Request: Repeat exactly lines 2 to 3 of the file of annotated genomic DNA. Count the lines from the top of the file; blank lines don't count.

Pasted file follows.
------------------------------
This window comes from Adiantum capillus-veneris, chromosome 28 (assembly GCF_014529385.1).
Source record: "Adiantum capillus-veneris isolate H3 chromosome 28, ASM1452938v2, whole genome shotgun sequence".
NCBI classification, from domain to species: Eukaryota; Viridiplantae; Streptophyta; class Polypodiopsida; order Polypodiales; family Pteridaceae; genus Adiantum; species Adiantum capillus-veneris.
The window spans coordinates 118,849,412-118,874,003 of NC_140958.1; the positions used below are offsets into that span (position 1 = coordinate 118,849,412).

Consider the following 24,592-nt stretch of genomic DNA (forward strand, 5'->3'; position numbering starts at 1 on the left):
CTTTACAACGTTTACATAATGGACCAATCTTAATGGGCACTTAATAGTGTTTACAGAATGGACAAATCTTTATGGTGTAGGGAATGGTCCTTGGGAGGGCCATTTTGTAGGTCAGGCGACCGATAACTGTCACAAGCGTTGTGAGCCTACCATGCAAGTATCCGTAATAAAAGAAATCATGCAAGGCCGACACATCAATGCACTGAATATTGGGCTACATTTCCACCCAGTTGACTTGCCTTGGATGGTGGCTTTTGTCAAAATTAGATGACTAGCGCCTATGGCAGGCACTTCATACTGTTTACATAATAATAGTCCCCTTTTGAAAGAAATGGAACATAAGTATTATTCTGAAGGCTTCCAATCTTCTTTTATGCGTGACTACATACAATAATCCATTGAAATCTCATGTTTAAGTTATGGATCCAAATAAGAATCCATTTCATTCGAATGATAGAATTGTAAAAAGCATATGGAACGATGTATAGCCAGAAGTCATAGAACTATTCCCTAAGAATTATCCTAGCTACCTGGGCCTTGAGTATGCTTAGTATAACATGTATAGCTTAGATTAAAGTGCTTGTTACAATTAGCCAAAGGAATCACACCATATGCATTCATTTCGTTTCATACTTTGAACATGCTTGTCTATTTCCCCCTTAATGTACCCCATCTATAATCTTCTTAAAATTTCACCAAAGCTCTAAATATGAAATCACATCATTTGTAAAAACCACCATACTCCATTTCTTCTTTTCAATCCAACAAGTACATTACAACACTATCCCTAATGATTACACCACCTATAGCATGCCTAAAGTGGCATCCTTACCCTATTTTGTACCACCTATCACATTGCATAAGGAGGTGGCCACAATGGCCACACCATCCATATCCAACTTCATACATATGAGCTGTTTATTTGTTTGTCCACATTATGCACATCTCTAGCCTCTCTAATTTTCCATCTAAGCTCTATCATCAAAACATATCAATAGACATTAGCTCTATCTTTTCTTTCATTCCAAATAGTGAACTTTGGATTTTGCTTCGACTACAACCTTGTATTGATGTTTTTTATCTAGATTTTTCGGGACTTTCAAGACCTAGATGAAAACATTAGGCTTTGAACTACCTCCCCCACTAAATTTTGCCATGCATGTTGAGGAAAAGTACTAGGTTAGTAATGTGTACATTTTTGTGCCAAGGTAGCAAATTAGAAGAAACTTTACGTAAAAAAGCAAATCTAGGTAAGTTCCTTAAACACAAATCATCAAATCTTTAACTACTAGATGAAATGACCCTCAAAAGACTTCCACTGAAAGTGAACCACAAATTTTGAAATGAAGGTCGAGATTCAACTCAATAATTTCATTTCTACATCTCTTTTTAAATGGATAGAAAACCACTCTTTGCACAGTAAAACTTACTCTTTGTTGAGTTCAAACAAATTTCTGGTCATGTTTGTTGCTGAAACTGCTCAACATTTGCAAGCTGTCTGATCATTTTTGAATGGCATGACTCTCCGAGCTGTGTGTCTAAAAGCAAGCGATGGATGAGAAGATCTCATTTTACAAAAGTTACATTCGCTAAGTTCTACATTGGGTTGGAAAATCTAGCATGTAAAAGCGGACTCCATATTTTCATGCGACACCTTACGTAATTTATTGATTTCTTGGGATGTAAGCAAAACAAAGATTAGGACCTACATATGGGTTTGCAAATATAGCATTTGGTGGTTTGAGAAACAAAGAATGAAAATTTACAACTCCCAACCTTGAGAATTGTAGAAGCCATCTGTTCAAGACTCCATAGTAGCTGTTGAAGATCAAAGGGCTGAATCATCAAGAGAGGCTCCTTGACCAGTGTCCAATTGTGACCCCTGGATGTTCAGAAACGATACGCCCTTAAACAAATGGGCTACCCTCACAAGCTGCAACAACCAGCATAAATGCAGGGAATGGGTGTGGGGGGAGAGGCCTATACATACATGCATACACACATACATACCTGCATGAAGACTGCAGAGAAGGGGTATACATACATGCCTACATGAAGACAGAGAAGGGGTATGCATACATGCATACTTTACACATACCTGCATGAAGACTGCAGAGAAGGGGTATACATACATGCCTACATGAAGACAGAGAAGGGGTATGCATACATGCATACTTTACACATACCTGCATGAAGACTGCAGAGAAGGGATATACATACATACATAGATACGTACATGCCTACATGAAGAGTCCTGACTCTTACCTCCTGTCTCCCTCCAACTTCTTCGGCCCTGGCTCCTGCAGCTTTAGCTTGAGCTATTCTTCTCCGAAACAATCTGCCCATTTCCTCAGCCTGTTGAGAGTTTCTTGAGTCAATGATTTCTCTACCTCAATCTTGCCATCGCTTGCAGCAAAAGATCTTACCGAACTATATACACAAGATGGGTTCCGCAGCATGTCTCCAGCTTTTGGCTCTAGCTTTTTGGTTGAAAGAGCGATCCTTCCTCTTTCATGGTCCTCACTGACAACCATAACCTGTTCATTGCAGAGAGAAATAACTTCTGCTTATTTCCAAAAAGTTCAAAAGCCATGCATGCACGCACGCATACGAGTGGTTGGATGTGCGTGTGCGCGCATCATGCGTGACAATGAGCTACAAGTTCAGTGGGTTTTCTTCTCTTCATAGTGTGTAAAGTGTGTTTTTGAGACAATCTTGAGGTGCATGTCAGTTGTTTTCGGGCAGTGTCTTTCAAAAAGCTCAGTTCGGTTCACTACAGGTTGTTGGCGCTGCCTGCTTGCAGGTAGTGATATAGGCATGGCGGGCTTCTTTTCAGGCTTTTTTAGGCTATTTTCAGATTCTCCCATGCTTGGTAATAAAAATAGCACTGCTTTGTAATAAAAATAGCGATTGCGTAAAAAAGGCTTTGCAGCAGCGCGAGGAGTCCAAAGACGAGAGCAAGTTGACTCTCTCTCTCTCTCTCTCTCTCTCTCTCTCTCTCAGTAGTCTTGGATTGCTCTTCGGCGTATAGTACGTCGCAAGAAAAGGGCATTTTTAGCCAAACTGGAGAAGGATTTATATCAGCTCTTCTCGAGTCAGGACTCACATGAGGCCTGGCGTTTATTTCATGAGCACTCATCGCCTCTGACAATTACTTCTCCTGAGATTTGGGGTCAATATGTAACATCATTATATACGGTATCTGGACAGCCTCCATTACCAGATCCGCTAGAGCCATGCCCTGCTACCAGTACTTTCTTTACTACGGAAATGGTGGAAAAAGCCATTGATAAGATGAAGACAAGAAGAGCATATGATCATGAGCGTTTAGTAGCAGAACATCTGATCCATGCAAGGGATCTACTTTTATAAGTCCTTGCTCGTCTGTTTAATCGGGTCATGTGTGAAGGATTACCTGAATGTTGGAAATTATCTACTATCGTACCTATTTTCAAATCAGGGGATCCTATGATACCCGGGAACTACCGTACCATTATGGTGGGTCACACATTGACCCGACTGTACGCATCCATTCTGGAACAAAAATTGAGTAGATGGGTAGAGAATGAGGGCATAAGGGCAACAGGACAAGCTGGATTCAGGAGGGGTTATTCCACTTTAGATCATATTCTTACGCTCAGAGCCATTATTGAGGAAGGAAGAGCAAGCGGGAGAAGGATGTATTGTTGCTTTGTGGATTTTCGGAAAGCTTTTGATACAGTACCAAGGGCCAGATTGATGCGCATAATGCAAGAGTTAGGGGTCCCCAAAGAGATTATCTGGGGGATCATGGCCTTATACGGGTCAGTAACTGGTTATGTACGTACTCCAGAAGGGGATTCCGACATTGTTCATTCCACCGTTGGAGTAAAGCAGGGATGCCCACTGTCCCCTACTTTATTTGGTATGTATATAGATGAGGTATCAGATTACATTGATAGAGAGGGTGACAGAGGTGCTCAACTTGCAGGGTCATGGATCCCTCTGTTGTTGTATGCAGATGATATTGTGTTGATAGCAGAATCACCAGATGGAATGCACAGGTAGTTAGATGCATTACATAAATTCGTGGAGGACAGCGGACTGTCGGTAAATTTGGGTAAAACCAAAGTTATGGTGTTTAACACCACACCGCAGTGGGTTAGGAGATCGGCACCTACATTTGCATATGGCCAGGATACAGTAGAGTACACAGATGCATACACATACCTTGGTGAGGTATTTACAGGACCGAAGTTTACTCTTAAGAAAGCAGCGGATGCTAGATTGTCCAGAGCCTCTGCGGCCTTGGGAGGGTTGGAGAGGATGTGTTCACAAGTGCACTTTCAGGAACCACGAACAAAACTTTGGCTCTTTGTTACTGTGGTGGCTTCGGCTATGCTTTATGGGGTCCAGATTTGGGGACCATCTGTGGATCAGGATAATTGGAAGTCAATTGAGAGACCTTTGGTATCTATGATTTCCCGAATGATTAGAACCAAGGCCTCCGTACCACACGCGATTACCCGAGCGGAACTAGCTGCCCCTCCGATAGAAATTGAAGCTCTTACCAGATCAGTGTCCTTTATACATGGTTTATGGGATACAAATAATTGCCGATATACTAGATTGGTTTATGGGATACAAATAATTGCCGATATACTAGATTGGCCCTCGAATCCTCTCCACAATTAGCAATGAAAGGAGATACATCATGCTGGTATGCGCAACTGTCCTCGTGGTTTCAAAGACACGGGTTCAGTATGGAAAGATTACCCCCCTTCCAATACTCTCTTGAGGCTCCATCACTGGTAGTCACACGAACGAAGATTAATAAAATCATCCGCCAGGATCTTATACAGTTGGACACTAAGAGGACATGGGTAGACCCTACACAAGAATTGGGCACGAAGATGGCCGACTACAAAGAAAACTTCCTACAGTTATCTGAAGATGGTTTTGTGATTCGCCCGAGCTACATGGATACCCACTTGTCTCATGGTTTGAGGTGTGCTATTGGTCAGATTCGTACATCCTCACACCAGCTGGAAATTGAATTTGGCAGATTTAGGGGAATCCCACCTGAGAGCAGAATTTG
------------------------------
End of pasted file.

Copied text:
Source record: "Adiantum capillus-veneris isolate H3 chromosome 28, ASM1452938v2, whole genome shotgun sequence".
NCBI classification, from domain to species: Eukaryota; Viridiplantae; Streptophyta; class Polypodiopsida; order Polypodiales; family Pteridaceae; genus Adiantum; species Adiantum capillus-veneris.